Students are asked to meet me on the meeting place rug to be ready to listen to a story. I show the story Pumpkin, Pumpkin by Jeanne Titherington to the students and ask, "What do you think this story will be about?" I listen to a few responses.
I begin reading the story. During the reading, I stop on each page and ask clarifying questions and connect the reading to the observations of pumpkins done on Day 1 and 2.
Questions I may ask:
"What do you think Jamie is going to do with a pumpkin seed?"
"Why do you think Jamie saved 6 seeds?"
This book is about a boy who plants a pumpkin seed. Each page of the story shows how the pumpkin seed grows, step by step. I chose this story because it is a very short and simple reading. It illustrates the life cycle of a pumpkin in terms that a kindergarten student can understand.
After reading the story, the class engages in a retell of the story using a felt board and felt pieces to depict the pictures in the story. We work on using vocabulary words and labeling the life cycle of a pumpkin.
I will ask a student to come up to the felt board and take the pieces and put them in order starting with the pumpkin seed. As the student works through the pieces, the class and I are talking through what part comes next in the cycle. I have the book and I hold it up and turn the pages in order to give the students a visual of what comes next.
We may repeat this activity two or three more times if needed to solidify the concept.
I then ask students to quietly go back to their seats so that we can watch a short video.
Students watch a video and learn a song to help them remember the life cycle. For many students, having music put to a concept helps them remember. This activity also makes it fun for them. The ELL students especially enjoy this.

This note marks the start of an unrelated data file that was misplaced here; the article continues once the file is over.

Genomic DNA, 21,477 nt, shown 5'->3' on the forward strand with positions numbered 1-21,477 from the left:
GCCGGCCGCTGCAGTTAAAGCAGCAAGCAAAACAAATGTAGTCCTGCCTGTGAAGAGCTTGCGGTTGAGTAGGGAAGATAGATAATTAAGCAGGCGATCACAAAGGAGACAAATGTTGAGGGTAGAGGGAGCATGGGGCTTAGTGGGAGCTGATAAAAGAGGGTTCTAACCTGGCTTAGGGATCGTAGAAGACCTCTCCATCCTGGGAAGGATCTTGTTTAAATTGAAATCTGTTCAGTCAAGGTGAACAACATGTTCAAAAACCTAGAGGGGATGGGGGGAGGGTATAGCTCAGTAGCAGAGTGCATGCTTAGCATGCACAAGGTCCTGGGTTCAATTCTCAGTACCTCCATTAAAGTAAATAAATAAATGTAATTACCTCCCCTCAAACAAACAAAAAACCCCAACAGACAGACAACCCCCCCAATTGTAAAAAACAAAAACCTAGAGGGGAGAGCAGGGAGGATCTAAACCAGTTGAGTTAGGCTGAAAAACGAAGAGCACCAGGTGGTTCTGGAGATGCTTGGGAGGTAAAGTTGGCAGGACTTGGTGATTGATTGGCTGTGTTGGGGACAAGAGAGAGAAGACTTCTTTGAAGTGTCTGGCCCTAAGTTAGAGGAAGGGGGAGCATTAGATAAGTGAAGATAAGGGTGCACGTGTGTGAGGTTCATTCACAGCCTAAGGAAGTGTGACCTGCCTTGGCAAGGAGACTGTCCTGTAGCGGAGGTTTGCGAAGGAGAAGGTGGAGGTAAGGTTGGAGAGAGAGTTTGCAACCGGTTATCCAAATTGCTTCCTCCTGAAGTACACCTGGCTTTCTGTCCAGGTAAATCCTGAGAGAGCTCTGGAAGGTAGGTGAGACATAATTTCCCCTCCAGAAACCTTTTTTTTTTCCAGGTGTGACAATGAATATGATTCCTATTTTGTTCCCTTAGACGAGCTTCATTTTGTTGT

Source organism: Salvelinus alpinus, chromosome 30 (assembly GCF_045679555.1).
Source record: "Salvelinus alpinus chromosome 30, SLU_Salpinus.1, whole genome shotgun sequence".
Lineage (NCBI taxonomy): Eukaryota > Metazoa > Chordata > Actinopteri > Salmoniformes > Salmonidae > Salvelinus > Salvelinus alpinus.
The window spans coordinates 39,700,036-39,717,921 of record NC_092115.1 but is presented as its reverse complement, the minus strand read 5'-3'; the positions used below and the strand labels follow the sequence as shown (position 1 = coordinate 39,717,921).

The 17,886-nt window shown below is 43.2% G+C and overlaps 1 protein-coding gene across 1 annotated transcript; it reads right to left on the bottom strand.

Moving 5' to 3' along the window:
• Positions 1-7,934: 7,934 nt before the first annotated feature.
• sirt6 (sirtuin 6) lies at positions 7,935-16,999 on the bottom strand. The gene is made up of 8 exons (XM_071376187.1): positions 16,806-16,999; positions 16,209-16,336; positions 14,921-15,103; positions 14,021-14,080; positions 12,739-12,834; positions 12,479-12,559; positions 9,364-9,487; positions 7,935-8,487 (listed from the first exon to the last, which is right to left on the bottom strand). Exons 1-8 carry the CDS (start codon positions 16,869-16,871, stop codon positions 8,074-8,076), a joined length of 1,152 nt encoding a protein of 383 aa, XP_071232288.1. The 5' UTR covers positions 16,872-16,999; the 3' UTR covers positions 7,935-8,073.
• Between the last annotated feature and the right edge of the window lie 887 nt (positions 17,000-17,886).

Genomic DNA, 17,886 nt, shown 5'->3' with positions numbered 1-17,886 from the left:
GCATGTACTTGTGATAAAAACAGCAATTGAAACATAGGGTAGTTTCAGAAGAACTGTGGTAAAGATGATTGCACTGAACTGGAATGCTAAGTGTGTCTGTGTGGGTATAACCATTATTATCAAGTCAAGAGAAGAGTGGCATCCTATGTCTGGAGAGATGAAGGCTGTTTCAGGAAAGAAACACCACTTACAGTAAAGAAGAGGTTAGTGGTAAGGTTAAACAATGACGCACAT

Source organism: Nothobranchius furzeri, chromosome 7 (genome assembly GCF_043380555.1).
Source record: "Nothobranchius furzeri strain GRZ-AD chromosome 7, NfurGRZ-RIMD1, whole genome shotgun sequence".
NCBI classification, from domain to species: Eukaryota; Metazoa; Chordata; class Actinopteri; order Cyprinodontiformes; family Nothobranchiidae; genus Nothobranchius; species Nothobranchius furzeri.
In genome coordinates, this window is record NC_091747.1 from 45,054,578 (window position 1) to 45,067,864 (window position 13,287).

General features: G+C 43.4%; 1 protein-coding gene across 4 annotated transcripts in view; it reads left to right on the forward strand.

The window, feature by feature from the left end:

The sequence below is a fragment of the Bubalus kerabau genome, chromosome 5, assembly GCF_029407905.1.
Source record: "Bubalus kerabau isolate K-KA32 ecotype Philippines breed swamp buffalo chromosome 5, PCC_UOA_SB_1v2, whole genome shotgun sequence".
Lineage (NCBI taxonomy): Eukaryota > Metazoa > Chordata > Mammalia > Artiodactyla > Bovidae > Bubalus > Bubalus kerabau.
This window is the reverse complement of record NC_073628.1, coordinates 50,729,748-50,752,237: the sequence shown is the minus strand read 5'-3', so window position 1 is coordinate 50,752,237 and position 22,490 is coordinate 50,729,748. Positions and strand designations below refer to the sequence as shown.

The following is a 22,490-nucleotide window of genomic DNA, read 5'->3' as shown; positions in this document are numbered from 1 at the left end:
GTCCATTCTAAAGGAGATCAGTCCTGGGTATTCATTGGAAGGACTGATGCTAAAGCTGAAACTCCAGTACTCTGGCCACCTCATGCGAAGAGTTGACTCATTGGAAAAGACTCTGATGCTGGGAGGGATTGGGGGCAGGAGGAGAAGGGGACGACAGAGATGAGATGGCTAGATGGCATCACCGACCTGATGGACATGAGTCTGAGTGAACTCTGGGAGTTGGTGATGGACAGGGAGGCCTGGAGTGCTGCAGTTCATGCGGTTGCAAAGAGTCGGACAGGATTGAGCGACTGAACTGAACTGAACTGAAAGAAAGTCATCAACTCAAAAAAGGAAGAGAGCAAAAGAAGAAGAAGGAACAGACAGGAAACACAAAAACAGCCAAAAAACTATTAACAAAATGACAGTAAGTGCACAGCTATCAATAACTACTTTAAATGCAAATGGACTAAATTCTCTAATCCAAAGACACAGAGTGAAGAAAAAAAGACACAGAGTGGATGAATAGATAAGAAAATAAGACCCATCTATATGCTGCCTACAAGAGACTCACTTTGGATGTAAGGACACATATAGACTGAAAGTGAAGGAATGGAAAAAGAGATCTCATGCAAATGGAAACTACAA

After the video, I ask students, "Are you ready to make your own life cycle project?"
The different stages of the pumpkin life cycle will be ready for students to color and cut out. The students will be given a paper plate.
They color the pieces, cut them out, and glue them in the correct order around the outside edge of the paper plate.
During this time, I am reminding students that when we color things for science, we need to color them accurately. For example, plant leaves should be green, the pumpkin flower should be yellow, etc. I tell the students that when making a model of something, it should accurately describe what we are modeling.
I choose to do this activity as the lesson assessment piece. As I walk around the room, I can easily tell who has understood the lesson. It also makes sense to the students because the paper plate is round and we have discussed that the word "cycle" means "events that repeat in the same order", like a wheel that turns.
When the students are finished with the project, I ask them to clean up their tables and meet me back on the meeting place rug so that we can talk about what we've learned and check our questions chart from Lesson 1.
We take a look at our questions anchor chart, reread the questions we have written down and I ask, "Are there any questions we on our chart that we now have an answer to?".
If we can answer any questions, I will record them on the anchor chart.
I end the lesson by asking, "How many of you know how a pumpkin grows?". The last thing I say to the class is that I would like them to go home tonight and show someone their life cycle project and retell the story, Pumpkin, Pumpkin.